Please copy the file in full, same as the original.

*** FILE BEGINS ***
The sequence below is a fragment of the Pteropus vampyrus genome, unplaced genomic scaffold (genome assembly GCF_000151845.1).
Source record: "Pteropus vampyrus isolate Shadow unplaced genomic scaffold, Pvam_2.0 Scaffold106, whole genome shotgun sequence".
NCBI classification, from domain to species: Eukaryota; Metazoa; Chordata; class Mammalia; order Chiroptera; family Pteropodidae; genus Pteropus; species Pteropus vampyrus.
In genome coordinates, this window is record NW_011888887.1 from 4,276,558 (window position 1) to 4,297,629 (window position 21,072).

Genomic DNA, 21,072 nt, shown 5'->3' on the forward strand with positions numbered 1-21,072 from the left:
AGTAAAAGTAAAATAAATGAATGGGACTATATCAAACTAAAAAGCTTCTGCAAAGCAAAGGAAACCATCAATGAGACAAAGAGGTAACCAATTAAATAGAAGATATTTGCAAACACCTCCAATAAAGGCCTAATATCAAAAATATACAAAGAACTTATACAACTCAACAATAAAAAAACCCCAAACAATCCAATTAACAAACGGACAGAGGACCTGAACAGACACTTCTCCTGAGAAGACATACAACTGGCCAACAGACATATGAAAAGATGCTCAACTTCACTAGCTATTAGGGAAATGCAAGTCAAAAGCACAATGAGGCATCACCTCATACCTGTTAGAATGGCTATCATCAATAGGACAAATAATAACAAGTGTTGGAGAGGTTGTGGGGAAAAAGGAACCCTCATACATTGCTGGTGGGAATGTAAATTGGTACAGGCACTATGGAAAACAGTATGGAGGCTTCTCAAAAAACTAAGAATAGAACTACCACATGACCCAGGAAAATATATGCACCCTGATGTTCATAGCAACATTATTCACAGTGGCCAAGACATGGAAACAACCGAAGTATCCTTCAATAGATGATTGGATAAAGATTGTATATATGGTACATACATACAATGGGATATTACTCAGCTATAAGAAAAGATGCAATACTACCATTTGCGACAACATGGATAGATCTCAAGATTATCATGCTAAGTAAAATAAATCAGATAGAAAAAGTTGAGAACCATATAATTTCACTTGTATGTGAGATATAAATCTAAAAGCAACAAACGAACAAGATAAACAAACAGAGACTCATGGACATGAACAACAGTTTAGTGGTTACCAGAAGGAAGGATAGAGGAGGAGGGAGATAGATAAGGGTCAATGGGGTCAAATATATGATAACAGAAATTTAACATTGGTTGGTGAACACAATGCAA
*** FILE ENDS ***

The sequence below is a fragment of the Pteropus vampyrus genome, unplaced genomic scaffold (genome assembly GCF_000151845.1).
Source record: "Pteropus vampyrus isolate Shadow unplaced genomic scaffold, Pvam_2.0 Scaffold106, whole genome shotgun sequence".
NCBI classification, from domain to species: Eukaryota; Metazoa; Chordata; class Mammalia; order Chiroptera; family Pteropodidae; genus Pteropus; species Pteropus vampyrus.
In genome coordinates, this window is record NW_011888887.1 from 4,276,558 (window position 1) to 4,297,629 (window position 21,072).

Genomic DNA, 21,072 nt, shown 5'->3' on the forward strand with positions numbered 1-21,072 from the left:
AGTAAAAGTAAAATAAATGAATGGGACTATATCAAACTAAAAAGCTTCTGCAAAGCAAAGGAAACCATCAATGAGACAAAGAGGTAACCAATTAAATAGAAGATATTTGCAAACACCTCCAATAAAGGCCTAATATCAAAAATATACAAAGAACTTATACAACTCAACAATAAAAAAACCCCAAACAATCCAATTAACAAACGGACAGAGGACCTGAACAGACACTTCTCCTGAGAAGACATACAACTGGCCAACAGACATATGAAAAGATGCTCAACTTCACTAGCTATTAGGGAAATGCAAGTCAAAAGCACAATGAGGCATCACCTCATACCTGTTAGAATGGCTATCATCAATAGGACAAATAATAACAAGTGTTGGAGAGGTTGTGGGGAAAAAGGAACCCTCATACATTGCTGGTGGGAATGTAAATTGGTACAGGCACTATGGAAAACAGTATGGAGGCTTCTCAAAAAACTAAGAATAGAACTACCACATGACCCAGGAAAATATATGCACCCTGATGTTCATAGCAACATTATTCACAGTGGCCAAGACATGGAAACAACCGAAGTATCCTTCAATAGATGATTGGATAAAGATTGTATATATGGTACATACATACAATGGGATATTACTCAGCTATAAGAAAAGATGCAATACTACCATTTGCGACAACATGGATAGATCTCAAGATTATCATGCTAAGTAAAATAAATCAGATAGAAAAAGTTGAGAACCATATAATTTCACTTGTATGTGAGATATAAATCTAAAAGCAACAAACGAACAAGATAAACAAACAGAGACTCATGGACATGAACAACAGTTTAGTGGTTACCAGAAGGAAGGATAGAGGAGGAGGGAGATAGATAAGGGTCAATGGGGTCAAATATATGATAACAGAAATTTAACATTGGTTGGTGAACACAATGCAA